A new field class at Harvard Business School will team students up with Black-owned businesses in the greater Boston area in order to fight systemic racism.
The class, Scaling Minority Businesses, will pair students with local businesses. Professors Henry McGee, Jeff Bussgang, and Archie Jones said in a release on the class that by pairing students with Black businesses and consultants, teaching relevant cases and bringing in expert speakers will help make a difference in the fight against systemic racism.
After the death of George Floyd, Bussgang, and McGee began brainstorming how they can use Floyd’s death and the Black Lives Matter movement to do something positive.
“I felt it was important that Harvard focus on how it could use its resources to engage with the Boston community in ways that would address the problems of racism and inequities,” McGee, who serves as faculty co-advisor of the African American Student Union said according to Poets&Quants. “As a lot of businesses have made commitments to address these issues, it’s important that our educational institutions do as well.”
The professors then pulled in Jones who was more than excited to join the effort. The group used a template for one of McGee’s spring courses which connects M.B.A. students with local arts nonprofit organizations for strategic counsel and two other prior business courses taught at the university. Black Entrepreneurship and Neighborhood Business Partnerships.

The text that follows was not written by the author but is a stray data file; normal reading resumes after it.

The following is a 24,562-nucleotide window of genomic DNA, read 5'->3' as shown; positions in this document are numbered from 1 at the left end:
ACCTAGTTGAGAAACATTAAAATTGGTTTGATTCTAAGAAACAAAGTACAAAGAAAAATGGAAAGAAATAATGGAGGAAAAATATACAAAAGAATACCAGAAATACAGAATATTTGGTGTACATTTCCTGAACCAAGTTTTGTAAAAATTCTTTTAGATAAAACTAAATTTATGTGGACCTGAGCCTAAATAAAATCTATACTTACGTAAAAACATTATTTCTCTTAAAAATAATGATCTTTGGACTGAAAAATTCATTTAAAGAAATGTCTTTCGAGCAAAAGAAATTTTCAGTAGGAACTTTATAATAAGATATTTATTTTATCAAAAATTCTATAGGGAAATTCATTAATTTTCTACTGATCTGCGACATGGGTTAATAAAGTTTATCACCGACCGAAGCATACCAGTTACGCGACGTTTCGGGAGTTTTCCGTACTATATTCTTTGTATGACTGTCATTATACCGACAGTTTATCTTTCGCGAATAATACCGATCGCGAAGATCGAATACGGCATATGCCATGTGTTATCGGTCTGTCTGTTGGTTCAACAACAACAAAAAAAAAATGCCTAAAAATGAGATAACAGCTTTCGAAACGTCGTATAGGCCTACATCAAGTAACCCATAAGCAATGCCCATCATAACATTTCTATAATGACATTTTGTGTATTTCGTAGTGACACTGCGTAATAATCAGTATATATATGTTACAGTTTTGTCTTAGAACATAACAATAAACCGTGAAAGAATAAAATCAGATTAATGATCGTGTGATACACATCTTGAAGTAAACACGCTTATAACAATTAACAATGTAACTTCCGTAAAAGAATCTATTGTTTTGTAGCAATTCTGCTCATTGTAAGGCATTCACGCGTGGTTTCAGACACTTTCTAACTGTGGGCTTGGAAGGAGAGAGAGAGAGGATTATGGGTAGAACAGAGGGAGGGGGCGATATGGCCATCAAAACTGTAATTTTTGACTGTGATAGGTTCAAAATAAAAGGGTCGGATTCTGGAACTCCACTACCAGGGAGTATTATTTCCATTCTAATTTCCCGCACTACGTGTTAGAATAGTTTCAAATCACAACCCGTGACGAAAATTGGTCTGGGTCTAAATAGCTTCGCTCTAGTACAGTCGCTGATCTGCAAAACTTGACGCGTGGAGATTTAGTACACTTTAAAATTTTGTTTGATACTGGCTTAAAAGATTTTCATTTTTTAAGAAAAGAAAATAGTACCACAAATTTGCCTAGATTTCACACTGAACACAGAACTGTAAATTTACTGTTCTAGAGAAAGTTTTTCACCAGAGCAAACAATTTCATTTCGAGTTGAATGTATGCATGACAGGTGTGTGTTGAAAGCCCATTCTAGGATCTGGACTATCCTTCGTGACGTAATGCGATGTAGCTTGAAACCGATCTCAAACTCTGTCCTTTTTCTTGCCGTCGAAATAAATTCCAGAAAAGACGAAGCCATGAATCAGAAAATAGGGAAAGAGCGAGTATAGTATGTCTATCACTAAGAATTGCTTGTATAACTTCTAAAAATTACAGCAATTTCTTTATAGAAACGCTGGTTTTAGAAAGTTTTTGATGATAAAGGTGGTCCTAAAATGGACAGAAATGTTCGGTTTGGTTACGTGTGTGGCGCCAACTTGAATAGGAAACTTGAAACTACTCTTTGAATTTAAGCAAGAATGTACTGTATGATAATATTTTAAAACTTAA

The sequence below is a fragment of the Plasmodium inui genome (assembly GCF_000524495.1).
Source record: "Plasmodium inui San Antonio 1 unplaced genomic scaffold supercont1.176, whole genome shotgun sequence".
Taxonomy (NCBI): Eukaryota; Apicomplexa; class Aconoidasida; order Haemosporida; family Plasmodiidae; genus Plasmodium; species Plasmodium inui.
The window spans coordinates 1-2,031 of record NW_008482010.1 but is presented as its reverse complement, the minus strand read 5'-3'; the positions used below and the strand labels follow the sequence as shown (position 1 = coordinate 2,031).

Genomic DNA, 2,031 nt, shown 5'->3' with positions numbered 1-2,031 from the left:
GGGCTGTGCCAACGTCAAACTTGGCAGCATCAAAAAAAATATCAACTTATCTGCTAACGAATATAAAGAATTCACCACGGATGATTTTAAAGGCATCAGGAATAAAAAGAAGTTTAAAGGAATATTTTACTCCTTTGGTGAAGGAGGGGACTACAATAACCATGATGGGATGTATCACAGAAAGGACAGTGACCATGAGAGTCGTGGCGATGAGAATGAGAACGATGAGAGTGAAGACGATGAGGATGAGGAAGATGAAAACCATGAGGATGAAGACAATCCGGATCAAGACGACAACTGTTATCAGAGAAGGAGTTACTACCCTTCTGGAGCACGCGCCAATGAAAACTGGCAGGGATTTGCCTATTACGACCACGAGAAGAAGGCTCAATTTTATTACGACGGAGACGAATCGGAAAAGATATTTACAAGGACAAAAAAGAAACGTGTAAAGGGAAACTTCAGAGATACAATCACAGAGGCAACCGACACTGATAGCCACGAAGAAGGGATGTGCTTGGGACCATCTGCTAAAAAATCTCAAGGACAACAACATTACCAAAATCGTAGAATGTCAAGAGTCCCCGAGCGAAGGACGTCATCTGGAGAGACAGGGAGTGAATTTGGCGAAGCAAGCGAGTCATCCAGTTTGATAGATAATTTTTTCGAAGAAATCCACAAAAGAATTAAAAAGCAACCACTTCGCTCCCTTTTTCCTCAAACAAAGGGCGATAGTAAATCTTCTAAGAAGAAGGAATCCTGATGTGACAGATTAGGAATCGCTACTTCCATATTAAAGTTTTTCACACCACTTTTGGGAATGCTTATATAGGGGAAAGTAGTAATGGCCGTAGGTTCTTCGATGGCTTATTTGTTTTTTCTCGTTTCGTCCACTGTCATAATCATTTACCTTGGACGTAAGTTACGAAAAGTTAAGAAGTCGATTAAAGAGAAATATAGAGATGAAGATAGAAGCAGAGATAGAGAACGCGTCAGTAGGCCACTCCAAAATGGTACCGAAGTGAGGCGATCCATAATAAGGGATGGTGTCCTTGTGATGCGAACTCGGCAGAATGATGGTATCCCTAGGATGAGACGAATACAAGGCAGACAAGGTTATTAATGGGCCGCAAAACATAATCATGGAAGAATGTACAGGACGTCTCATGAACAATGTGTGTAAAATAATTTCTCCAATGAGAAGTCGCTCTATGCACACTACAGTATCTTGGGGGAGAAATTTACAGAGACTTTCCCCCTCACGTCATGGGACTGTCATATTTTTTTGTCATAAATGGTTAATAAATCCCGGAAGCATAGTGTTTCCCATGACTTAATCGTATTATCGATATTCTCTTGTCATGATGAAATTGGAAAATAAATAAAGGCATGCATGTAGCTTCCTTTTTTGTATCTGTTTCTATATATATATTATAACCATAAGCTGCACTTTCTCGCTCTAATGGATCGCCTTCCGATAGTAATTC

The professors soon found 10 local businesses in real estate, construction, and other disciplines that were ready for scale and could incorporate several M.B.A. students. The group also scheduled guest lectures featuring speakers including Professor Michael Porter, Steven Grossman, CEO of the Initiative for a Competitive Inner City and Segun Idowu of the Black Economic Council of Massachusetts.
“The HBS value proposition to our students is heavily focused on the network, and that network has yielded great results for all three of us as alumni and faculty, but it’s one that obviously not everyone has access to,” Bussgang said in the release. “To be able to bring that network to bear for Black-owned businesses is pretty awesome. We hope that these businesses will benefit from this relationship not only over the course of this semester but also beyond, and that we can create some connectivity with the Harvard community in general and the HBS community in particular, to advance their knowledge, social capital, and eventually their access to financial capital.”
The class will hold 24 students including several cross-registrants from the Harvard Kennedy School and the Graduate School of Design.